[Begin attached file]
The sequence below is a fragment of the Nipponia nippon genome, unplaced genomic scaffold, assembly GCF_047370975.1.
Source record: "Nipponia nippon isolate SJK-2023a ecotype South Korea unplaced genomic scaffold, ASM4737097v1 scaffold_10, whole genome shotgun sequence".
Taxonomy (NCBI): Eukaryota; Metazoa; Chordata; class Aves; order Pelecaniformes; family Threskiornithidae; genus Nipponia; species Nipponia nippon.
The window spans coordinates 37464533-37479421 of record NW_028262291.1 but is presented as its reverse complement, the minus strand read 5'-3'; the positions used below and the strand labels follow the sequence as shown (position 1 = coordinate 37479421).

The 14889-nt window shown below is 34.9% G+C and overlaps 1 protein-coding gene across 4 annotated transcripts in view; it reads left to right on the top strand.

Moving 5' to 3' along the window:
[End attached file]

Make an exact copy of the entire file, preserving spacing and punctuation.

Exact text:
The sequence below is a fragment of the Nipponia nippon genome, unplaced genomic scaffold, assembly GCF_047370975.1.
Source record: "Nipponia nippon isolate SJK-2023a ecotype South Korea unplaced genomic scaffold, ASM4737097v1 scaffold_10, whole genome shotgun sequence".
Taxonomy (NCBI): Eukaryota; Metazoa; Chordata; class Aves; order Pelecaniformes; family Threskiornithidae; genus Nipponia; species Nipponia nippon.
The window spans coordinates 37464533-37479421 of record NW_028262291.1 but is presented as its reverse complement, the minus strand read 5'-3'; the positions used below and the strand labels follow the sequence as shown (position 1 = coordinate 37479421).

The 14889-nt window shown below is 34.9% G+C and overlaps 1 protein-coding gene across 4 annotated transcripts in view; it reads left to right on the top strand.

Moving 5' to 3' along the window: